Product Description: This Infantry Assault Badge in Bronze is an interesting and all-original example, with lots of character. On the front, most of the original bronze finish has faded, though clear remnants remain. The worn high points and edges show the gray color of the zinc base metal, which has taken on some fairly heavy patina from age. Plenty of original detail still remains. The reverse of the badge is flat and smooth, with lots of bronze finish as well as age patination. The lower left part of the reverse is marked with the stylized “ÜÜ” maker mark used by the firm of E. Ferdinand Wiedmann, in Frankfurt am Main. The so-called “lilly pad”-style soldered hinge and catch plate are textbook for this maker. The round wire pin and sheet metal catch are intact and functional, with no signs of any repairs. This Infantry Assault Badge in Bronze remains in a strong very good condition.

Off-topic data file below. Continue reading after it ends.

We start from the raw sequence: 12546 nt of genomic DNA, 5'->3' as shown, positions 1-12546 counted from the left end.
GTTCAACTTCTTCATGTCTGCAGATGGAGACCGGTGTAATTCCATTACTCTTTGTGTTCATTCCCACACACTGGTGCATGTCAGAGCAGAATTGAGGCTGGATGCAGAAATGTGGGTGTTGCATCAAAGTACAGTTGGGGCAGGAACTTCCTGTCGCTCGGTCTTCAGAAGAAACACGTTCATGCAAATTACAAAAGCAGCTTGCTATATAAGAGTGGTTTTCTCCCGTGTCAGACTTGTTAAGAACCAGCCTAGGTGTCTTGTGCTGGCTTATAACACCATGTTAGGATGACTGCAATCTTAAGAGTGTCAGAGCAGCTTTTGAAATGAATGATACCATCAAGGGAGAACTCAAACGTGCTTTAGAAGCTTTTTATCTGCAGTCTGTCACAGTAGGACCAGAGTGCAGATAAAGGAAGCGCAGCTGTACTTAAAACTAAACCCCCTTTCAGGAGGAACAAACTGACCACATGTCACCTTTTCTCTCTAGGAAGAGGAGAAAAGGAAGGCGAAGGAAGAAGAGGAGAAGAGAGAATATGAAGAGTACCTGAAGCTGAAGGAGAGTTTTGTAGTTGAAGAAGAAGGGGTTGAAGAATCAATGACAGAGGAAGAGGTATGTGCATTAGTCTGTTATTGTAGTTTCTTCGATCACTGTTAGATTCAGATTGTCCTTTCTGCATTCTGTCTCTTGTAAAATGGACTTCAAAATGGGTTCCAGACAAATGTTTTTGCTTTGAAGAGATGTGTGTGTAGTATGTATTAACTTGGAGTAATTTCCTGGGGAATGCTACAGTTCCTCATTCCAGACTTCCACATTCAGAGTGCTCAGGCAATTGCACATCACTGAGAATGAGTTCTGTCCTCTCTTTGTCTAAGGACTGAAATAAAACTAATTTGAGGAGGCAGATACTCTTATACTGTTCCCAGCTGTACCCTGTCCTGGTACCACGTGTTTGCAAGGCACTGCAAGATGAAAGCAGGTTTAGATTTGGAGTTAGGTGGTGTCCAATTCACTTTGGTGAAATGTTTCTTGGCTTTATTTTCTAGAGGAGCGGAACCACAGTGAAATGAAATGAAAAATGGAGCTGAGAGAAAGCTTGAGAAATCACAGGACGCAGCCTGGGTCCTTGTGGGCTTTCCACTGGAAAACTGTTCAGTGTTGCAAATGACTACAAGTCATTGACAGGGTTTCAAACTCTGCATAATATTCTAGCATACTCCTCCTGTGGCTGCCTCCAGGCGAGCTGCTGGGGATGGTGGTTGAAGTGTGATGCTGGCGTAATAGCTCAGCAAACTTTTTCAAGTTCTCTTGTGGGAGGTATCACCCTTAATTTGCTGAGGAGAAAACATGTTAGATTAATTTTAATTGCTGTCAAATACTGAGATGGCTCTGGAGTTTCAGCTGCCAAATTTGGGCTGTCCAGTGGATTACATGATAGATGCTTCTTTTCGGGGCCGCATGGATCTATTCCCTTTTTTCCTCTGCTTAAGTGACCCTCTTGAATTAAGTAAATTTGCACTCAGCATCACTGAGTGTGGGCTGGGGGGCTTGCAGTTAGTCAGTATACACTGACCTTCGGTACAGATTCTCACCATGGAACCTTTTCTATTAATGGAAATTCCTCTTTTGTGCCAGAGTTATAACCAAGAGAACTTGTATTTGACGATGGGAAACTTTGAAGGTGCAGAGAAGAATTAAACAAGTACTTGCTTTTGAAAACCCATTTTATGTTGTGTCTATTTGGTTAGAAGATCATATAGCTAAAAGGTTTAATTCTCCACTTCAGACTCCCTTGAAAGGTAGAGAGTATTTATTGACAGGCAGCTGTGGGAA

Historical Description: The Infantry Assault Badge (Infanterie-Sturmabzeichen) was instituted on December 20, 1939, by German Army commander Generalfeldmarschall Walther von Brauchitsch. The design of the badge featured the iconic K98 rifle, the standard German Infantry weapon of WWII, surrounded by oak leaves and surmounted by a German Army eagle and swastika emblem. The creation of this design has been attributed to the C.E. Juncker firm in Berlin. The badge could be awarded to members of the Heer and SS-VT (later the Waffen-SS) who participate in ground combat as infantry. To earn this award, soldiers had to participate in three or more assaults, counterattacks, or reconnaissance missions, or to have participated in hand to hand combat in an assault, or to have participated in three days of reestablishing combat positions. These actions had to take place on separate days to meet the award criteria. On June 1, 1940, a Bronze grade of this award was instituted, for motorized infantry. The criteria for the award were the same, only for motorized units. The earliest versions of the Infantry Assault Badge were made of Tombak or other high-quality alloys, with a plated finish. Later production awards were generally zinc alloy, with a bronze or silver wash that often faded with wear and time.
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